Okay, third question just in terms of the transaction market, specifically if you could talk a little bit about DC. Can you tell us what you are seeing in terms of asset pricing, whether the supply is starting to come online is impacting if you are seeing any impact to cap rates thus far or growth expectations.

Ed Pettinella

We are not heavily focused on DC at the moment, mainly because we are trying to maintain or lower percentage of concentration in the DC region. There's not a lot, our acquisition team is not seeing a tremendous amount coming through in mid-Atlantic region in the beginning part of this year although this is hard to get a good beat and the level of acquisitions based on January. Cap rates are relatively stable for what we would be looking at say 5.75, to 6.10, 6.20, that would be more our sweet spot for a typical low B, high C type deal in DC today. But we are just that, and have seen a lot and we are not going out of our way to load up on anymore. We are more focused on a couple of sales, one you mentioned already in your first question and the acquisition if we are fortunate enough to bring another product outside their region we will.

Michael Salinsky - RBC Capital Markets

That's helpful. Then just in light of the asset sales kind of planned in the DC area and your comments about reducing exposure, where do you expect to be as a percentage of NOI in the DC region, kind of what's the target versus 34% today.

Ed Pettinella

So we would like to drop it certainly a few percent, anything would be or take a little air out of the tire, 32% to 30% is a guide post we are looking at right now.

David Gardner

But its also not necessarily going to happen in six months, I mean its more of a longer term strategy of getting down to that maybe 30%.

Ed Pettinella

And Mike quite frankly we've been the ones out there for many quarters now and I think its proving out. We said we would hold up well especially against other players, public and private in the DC market. Our product line seems to be more insulated. Number two, in our guidance through fourth quarter, DC continues to hold up extremely well. So it’s a tough decision for us but we think just a pure concentration level in DC for us and for reverses the dozen of us that are public, it would warrant a slight reduction in percentage and that's pretty much the levels I gave you.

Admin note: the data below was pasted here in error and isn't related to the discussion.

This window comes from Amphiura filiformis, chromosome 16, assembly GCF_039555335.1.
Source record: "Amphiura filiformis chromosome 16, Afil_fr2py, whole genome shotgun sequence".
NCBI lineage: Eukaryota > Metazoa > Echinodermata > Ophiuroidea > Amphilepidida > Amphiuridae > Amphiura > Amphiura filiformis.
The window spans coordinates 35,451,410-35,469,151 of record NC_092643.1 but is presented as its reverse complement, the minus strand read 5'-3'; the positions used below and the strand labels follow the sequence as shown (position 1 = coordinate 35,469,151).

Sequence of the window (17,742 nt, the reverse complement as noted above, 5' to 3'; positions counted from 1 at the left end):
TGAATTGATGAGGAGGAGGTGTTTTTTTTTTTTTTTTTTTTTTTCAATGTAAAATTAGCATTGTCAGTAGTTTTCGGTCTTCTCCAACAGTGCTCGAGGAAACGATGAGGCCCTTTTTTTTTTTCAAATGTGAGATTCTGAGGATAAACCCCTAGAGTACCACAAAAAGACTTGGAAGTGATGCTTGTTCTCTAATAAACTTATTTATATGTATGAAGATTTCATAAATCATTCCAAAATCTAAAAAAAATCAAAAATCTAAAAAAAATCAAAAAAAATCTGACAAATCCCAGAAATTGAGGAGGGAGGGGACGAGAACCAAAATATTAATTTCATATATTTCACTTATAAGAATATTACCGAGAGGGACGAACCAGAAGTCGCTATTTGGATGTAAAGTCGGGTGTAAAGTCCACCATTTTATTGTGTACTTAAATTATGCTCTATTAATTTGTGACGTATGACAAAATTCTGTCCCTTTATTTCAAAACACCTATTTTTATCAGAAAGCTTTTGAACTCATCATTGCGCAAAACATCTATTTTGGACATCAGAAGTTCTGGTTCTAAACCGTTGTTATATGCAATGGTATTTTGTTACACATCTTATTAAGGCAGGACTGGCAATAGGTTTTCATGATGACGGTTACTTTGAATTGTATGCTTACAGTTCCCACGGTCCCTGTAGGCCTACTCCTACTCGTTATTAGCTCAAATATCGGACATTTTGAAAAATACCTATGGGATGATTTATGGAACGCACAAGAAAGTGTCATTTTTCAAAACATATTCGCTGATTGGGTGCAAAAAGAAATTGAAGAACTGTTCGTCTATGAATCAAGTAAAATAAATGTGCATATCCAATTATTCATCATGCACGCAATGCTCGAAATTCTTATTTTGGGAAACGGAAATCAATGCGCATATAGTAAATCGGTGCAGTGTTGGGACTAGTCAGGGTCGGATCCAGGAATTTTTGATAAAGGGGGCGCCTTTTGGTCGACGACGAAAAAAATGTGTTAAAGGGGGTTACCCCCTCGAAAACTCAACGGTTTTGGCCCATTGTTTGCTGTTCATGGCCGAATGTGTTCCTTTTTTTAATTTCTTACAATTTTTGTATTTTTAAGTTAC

Operator

Our next question comes from the line of Paula Poskin with Robert W. Baird.

Paula Poskin - Robert W. Baird

Following up on the development dialogue, how are you thinking about backfilling the development pipeline at this point in the cycle?. Are you seeing as many opportunities in the markets you would favor development in or are you stepping off the accelerator?

Ed Pettinella

First I would say of the 10 or so of us on a public side that are in the development game. I would put us in the fourth quartile in terms of how much we are trying to do and what do I mean by that? Our strategic plan would suggest that bringing on 200 to 300 units of new per year would be all we are looking for. So something in the $50 million to $75 million range roughly for us. We only want to put out closer to 400 units or a 100 million give or take per year.

Now you might say why the difference between what you are putting in the front side. We have a few density plays. Our own properties where there is ability to do incremental development. Those are sitting out there. There’s two or three that could happen over the next couple years, but certainly not in 2013. Lastly, we just feel like a few other CEOs that have commented in this quarter. I don't believe it's prudent in the DC region for us to keep looking for new deals right now. We're actually looking for deals outside of DC and that coupled with the prior comments about our overall concentration in DC. For those reasons, we're just looking, we're looking elsewhere but in a very small scale basis.